meta package for our recommended PowerShell plugins and settings

To update (replacing the current version) run webi pwsh-essentials.

Cheat Sheet

The tools you need to write PowerShell effectively.

This meta package will install the full set of plugins and settings we recommended.

Table of Contents

  • Files
  • Mostly Case-Insensitive
  • Returns vs Pipeline Streams
  • Strict, Trace, & Verbose Modes
  • The Call Operator "&"
  • curl vs curl.exe
  • Script Policies & Preferences


These are the files / directories that are created and/or modified with this install:


Things You MUST Know

There are a few key differences to PowerShell from other scripting and programming languages you may have used in the past.

Knowing these from the start can save you a tonne of headache.

0. PowerShell is Case-Insenstive, Usually

Function and Commandlet names, file paths, and boolean operators are all case-insensitive:

write-host "Hello, World!"
WRITE-HOST "Hello, World!"

Write-Host "HELLO, WORLD!" -eq "hello, world!"
# True

However, raw string and byte functions are case sensitive unless 'CurrentCultureIgnoreCase' is used:

# False

"".StartsWith("HTTPS://", 'CurrentCultureIgnoreCase')
# True

1. PowerShell Doesn't Have Return Values

There's not so much concept of a "return" as a "pipeline stream".

All values which are not assigned to a variable, such as $Foobar - or $null - are pipelined.

  • There are no Return Values
  • The Return keyword only serves to exit early.
  • The result of EVERY command is put into a Pipeline
  • You can pick which Pipeline a result is written to:
    • ... | Write-Output (the default)
    • ... | Write-Debug
    • ... | Write-Verbose
    • ... | Write-Information
    • ... | Write-Warning
    • ... | Write-Error
    • ... | Write-Host (forced console output, no Pipeline)
      (also, considered "evil")
  • Results captured with a variable DO NOT enter a pipeline
    • $Foobar = ... (captured to variable, no Pipeline)
    • $null = ... (no Pipleline)
      (the same as ... | Out-Null, but easier to read and much faster)


function Get-LotsInThePipeline ($Thing1, $Thing2) {
    Write-Output "a"

    IF ($Thing) {
        $null = Write-Output "b"
        $null = 2

    Write-Output "c"

Get-LotsInThePipeline $true 'red'
Get-LotsInThePipeline $false 'blue'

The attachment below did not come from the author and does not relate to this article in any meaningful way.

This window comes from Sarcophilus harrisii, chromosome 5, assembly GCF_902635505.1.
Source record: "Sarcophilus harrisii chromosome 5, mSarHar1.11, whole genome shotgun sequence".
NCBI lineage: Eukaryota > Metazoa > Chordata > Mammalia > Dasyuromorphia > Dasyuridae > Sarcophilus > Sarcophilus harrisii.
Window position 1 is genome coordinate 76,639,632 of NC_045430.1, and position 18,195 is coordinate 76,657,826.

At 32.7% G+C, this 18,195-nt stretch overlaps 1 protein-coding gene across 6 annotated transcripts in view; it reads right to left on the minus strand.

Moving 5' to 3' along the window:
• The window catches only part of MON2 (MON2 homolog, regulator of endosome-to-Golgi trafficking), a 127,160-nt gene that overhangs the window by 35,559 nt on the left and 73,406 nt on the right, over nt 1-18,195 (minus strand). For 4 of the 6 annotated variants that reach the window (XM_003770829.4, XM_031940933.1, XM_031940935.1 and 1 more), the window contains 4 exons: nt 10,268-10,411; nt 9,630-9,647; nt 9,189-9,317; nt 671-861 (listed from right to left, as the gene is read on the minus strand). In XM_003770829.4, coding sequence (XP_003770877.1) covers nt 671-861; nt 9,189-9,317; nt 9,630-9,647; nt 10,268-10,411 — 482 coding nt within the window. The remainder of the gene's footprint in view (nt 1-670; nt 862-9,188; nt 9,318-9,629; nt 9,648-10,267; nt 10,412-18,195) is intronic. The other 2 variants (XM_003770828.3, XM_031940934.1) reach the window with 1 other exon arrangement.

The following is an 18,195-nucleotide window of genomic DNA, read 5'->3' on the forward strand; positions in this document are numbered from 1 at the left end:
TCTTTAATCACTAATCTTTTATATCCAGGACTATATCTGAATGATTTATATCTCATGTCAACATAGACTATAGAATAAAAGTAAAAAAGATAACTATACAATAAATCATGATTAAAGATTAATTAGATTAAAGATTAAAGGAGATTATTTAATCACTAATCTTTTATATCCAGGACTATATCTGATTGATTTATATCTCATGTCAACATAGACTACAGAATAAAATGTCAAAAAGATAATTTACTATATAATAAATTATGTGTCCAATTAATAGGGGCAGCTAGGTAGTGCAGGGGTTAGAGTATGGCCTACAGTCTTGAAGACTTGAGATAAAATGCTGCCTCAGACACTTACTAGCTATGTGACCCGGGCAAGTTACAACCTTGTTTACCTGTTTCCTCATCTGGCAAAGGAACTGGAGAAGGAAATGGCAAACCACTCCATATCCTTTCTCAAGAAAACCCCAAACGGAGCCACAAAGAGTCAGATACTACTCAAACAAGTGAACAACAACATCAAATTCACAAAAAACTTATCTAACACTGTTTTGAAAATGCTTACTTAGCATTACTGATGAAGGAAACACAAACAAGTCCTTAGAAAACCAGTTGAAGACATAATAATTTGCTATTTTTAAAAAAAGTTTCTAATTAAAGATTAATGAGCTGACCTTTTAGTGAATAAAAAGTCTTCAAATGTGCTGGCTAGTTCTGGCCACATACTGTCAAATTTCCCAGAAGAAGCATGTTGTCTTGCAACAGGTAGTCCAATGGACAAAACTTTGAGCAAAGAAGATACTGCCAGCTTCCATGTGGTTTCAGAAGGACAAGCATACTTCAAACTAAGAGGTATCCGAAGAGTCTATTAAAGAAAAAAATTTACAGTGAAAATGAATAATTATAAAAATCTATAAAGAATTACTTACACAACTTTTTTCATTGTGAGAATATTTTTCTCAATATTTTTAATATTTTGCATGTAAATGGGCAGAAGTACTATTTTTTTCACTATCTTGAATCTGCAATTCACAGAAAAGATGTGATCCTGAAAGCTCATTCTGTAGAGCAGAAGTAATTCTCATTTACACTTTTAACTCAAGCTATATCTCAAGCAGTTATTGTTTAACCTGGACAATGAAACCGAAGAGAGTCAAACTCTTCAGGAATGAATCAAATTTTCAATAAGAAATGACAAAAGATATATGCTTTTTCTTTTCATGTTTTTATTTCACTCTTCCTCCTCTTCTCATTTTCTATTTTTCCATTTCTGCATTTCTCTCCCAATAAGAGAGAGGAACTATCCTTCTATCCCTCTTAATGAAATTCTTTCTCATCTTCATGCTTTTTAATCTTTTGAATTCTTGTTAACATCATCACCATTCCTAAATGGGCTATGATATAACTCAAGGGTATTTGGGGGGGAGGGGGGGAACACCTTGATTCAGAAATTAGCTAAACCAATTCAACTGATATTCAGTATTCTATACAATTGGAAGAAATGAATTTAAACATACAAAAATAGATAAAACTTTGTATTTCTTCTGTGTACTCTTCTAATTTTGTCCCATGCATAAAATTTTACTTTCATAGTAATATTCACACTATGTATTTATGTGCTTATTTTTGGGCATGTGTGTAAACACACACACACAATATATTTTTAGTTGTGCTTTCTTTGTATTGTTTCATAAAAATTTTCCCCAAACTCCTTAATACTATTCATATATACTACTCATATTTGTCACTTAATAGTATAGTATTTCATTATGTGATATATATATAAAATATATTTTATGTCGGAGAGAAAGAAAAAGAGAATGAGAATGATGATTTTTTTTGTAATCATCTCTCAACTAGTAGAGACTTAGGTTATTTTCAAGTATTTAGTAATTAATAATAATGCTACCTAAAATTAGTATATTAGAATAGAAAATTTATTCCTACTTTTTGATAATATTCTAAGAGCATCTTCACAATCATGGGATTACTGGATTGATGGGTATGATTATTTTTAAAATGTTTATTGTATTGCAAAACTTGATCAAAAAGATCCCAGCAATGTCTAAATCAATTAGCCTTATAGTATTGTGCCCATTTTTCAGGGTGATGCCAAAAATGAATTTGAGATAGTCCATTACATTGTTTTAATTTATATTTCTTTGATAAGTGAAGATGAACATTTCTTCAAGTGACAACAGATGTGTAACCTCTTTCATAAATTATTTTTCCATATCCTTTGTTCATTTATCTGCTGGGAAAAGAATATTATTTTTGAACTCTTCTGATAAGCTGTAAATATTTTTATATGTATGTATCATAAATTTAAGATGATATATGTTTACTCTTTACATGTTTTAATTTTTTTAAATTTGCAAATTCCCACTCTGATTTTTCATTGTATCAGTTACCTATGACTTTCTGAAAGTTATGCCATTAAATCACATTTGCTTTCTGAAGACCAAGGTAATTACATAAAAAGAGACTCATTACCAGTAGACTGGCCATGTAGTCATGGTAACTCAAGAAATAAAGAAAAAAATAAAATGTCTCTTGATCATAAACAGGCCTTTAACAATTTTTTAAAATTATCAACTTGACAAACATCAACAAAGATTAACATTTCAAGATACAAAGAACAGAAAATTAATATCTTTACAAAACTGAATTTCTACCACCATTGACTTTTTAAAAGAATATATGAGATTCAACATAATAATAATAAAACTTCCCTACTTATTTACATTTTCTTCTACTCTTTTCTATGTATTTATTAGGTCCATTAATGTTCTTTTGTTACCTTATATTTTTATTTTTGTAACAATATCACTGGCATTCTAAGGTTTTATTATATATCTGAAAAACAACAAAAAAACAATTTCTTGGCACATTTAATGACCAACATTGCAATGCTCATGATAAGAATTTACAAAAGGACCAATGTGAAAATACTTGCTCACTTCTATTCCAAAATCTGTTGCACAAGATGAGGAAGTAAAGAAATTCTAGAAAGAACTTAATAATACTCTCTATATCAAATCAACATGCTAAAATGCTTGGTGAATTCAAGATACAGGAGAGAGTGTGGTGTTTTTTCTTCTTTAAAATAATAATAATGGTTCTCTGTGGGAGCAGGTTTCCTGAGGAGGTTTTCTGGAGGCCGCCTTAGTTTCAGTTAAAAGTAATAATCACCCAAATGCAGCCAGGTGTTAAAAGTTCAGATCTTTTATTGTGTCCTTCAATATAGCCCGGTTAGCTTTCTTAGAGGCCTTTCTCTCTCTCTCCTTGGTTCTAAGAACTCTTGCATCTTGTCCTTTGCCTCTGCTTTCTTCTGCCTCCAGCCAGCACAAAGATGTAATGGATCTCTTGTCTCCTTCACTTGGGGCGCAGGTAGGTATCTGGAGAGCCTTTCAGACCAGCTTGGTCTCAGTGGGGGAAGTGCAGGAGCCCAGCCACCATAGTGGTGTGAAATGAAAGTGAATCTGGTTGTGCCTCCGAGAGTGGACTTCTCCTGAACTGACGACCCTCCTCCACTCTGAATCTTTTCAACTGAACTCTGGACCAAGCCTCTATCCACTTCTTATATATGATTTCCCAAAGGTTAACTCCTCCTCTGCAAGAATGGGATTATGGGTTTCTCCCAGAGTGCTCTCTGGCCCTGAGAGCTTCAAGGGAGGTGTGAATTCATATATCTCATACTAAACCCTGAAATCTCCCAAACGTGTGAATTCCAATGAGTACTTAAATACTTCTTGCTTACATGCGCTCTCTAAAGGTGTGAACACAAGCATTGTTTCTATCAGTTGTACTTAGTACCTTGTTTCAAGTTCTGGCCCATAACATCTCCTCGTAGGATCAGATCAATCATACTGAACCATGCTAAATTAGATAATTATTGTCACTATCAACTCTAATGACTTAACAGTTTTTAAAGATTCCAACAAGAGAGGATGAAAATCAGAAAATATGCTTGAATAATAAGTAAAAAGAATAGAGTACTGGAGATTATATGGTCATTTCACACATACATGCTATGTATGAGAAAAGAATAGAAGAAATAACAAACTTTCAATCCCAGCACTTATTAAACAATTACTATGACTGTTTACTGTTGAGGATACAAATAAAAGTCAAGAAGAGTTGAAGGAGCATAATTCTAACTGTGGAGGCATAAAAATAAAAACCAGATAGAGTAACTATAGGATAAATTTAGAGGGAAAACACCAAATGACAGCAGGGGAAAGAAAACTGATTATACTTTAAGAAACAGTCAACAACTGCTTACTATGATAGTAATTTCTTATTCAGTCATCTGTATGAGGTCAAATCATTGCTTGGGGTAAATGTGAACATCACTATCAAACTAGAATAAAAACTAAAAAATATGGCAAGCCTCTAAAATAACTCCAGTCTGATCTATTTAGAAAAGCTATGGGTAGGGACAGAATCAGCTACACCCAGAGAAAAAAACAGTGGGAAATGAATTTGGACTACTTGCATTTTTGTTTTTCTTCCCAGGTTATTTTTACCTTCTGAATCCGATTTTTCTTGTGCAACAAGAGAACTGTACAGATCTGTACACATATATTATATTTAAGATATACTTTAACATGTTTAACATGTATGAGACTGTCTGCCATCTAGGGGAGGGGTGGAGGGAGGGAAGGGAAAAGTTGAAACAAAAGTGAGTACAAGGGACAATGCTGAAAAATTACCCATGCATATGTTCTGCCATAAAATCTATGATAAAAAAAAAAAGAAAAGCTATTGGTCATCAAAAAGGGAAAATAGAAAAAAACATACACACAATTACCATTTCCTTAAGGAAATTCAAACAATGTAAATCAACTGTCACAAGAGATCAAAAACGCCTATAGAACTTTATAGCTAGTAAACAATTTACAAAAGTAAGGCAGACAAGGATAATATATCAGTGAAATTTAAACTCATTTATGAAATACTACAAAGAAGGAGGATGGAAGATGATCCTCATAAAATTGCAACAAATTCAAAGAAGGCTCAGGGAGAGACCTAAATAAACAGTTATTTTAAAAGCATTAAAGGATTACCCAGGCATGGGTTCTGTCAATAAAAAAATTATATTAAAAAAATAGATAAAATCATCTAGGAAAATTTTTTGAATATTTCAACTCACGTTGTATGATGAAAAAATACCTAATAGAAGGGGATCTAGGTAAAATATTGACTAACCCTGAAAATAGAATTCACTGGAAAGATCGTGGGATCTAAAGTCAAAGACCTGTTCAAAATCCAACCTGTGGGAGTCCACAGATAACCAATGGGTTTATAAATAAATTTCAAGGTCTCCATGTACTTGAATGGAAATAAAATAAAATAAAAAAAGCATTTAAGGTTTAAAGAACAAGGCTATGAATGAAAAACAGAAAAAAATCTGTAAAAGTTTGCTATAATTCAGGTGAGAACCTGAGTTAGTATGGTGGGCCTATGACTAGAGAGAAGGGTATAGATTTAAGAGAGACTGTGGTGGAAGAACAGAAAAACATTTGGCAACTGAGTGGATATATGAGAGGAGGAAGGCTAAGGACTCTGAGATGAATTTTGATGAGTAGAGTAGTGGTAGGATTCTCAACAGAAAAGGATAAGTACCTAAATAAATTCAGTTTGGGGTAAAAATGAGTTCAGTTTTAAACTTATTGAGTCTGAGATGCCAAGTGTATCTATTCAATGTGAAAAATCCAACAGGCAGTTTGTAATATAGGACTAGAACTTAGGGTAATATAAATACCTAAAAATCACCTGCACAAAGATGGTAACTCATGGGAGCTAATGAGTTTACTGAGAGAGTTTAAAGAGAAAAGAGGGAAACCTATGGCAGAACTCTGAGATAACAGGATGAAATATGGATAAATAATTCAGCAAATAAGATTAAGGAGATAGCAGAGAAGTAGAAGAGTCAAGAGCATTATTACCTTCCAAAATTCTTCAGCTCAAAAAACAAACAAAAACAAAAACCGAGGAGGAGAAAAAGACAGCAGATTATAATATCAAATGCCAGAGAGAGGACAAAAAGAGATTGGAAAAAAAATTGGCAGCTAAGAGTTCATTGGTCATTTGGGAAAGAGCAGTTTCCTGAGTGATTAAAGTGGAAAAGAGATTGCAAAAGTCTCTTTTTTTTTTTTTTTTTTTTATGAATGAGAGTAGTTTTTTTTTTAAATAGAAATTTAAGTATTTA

There are two possible outputs for this program:

a, 1, "red"
a, 1, c, 3

When you need a limited set of pipeline values, you'll need to $null = xxxx... a lot.


2. Strict, Trace, & Verbose Modes

# set -e
$ErrorActionPreference = "Stop"

# set -x
Set-PSDebug -Trace 2

# DEBUG='true'
# if test -n "$DEBUG"; then echo "Debug 123"; fi
Write-Verbose "Debug: 123"

3. The Call Operator (&)

Normally you can run a command the same as a commandlet:

# Built-in Commandlet
Write-Host "Unpacking the tarball..."

# External Command
tar xvf foobar.tar.gz

However, if the command is any of:

  • a script (particular that will change its parent's variables)
  • accessed directly by it's path (i.e. it's not in $Env:Path)
  • in a path with a space

you must use the call operator:

# can't write parent's variables
pwsh -ExecutionPolicy Bypass $HOME\.local\bin\_webi.ps1 xz

# can write parent's variables (same process)
& $HOME\.local\bin\_webi.ps1 xz

# not in PATH, and has space in its path
& ".\Foo Bar\foobar.exe" -baz

To use it with multiple arguments:

# this can be just the name, or the full path
$Cmd = 'curl.exe'

# mind the leading ,
$CmdArguments = , '--fail-with-body', '-sS'

& $Cmd $CmdArguments -o example.html ''

As you can see, the array of options and arguments is flattened, which makes constructing commands with complex arrangements much easier than... posix (but don't tell my friends I said that).

4. PowerShell's curl vs Windows' curl.exe

PowerShell has a built-in curl which is an alias for the Invoke-WebRequest commandlet.

Never use curl. Always use curl.exe.

5. PowerShell Preferences and Policies

  • Execution Policy must be set to allow PowerShell to run scripts:
    # from a shell
    powershell -ExecutionPolicy Bypass .\foobar.ps1
    # for a script, itself
    Set-ExecutionPolicy Bypass -Scope Process
    & .\foobar.ps1
  • Set Strict Mode (like set -e in Bash, etc)
    $ErrorActionPreference = 'Stop'
  • Eliminate Progress Bars (they really slow Windows down) \
    $ProgressPreference = 'SilentlyContinue'
    The number of progress created by Invoke-WebRequest during a download is so many that it literally can't download files over a few kilobytes in a reasonable amount of time unless this is turned off.


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